Rugby League

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The truth about the Wests Tigers and Mick Potter is out there, really out there

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On Monday, I hit the phones. As a young, conscientious reporter, I strode forth into the day in the pursuit of truth and justice, and whatever else was out there in relation to the Wests Tigers.

I spoke to as many people as I could: players, past and present; management; board members, and those on either side of the Balmain-Wests divide.

Of course, I promised them I would never take the journalistic lead of Triple M’s Gorden Tallis and give any of them up – naughty, Gordie, naughty – but unfortunately the process left me with a handful of dots that no one can join.

I started with the tenacity of Woodward and Bernstein ... and ended as exhausted and frazzled as Hunter S. Thompson as the sun set on the Kentucky Derby.

Club officials said coach Mick Potter has their full support; no one is trying to sack him; this is nothing more than a rampant rugby league media beating a story to within an inch of its life.


Those closer to the coach said it is very simple: this is an assassination of a good man who has been undermined from the moment he walked into the steaming mess that the joint venture has been for two years or so.

There is an old saying in the AFL that the Richmond Tigers eat their own. The Wests Tigers may as well have a drive-through off Parramatta Road.

Wade through the muck and the bullshit and there is something undeniable: there is a concerted push to have Potter removed, which is typical of rugby league's trigger-happy, results-driven, save-your-own-arse attitude. 

Tallis breached a major confidence – journalistically, at least – on radio on Sunday when he blurted out that captain Robbie Farah had told him he didn’t rate Potter. He let the cat out of the bag when it comes to the players’ assessment of their coach.

Farah denies any backstabbing, and he is now certainly fearful that blood appears to be on his hands. He was emotional before and after the loss to the Dragons on Sunday because the belief is he is trying to screw the coach.

Typically of Potter, he took Farah aside and tried to calm him, with the minor matter of a footy game about to start.

Farah is brutally honest. He is very headstrong. Until six weeks ago, Potter thought he had his support. Now, he looks like the one trying to take down the coach, when there are other factions angling for the same result.

It is hardly breaking news that some players do not want Potter beyond this year. They consider him a good man, but wonder if he is the coach to take them to a premiership. The younger players wonder if he is the coach to make them better.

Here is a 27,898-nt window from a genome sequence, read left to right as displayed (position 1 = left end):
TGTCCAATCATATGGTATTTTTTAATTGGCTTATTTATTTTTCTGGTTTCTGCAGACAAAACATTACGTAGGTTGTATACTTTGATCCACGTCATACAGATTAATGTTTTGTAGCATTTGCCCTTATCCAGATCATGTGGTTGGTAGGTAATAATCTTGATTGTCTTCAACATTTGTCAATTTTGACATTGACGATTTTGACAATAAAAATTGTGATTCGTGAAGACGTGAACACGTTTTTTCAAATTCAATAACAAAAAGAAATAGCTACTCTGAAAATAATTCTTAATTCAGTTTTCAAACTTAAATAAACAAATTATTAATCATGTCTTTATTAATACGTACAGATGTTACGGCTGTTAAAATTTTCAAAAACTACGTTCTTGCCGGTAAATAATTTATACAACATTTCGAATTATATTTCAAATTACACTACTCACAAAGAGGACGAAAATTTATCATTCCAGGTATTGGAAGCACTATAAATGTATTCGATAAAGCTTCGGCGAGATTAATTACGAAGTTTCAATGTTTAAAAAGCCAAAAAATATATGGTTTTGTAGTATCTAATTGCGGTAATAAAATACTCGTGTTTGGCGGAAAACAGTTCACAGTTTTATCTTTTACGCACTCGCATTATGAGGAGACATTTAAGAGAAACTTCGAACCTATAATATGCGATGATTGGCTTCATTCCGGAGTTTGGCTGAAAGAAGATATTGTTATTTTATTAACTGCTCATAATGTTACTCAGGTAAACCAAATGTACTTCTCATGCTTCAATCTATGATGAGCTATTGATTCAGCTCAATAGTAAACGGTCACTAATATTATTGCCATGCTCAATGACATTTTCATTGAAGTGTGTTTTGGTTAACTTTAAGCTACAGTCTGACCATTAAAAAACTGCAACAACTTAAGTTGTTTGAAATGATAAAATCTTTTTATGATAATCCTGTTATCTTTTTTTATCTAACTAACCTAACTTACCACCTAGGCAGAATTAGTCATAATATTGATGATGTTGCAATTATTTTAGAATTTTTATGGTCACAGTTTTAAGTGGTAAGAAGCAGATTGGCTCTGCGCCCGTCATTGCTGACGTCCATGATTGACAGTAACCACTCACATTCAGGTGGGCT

The bottom line is, right now, he is their coach; respect his authority.

Potter’s personality is often described as “dry”, even if those close to him say he is one of the funniest humans you will meet.

When player power helped push out Tim Sheens in late 2012, Potter put his squad through one of the most gruelling pre-seasons many of them had endured.

The message was clear: Farah and Benji Marshall don’t run this team, I do. Some didn’t like it; others left. Marshall went as far as another country and code.

Amid calls for his head for most of the year, Potter managed to navigate the piranhas and then softened his approach heading into this season.

With the Marshall albatross no longer around his neck, and with a gun halfback in Luke Brooks running the side alongside Farah, there has been much promise. On many counts, much has been delivered.

He has done all this despite the stench of a report by his former coach, Brian Smith, that did not make any recommendations about the coach's tenure, even if many individuals at the Tigers thought otherwise.

He has done this despite others on his coaching staff – assistants Todd Payten and David Kidwell – salivating at the thought of having his job.

He has done this despite thinking he has a job one minute, and is about to be speared the next.

At the start of last week, Potter seemed certain to receive a one-year extension of his contract. At the end of last week, the board had apparently backflipped, with Kidwell set to receive the nod in preference to an ambitious Payten, whose designs on the top job might just ensure he does not get anywhere near it.

At the end of Sunday's game, those closest to Potter considered him a dead man walking. At the end of Sunday, he had received a stay of execution.

If you think you are confused trying to work out what is happening at the Tigers, try to imagine being the one with the most to lose.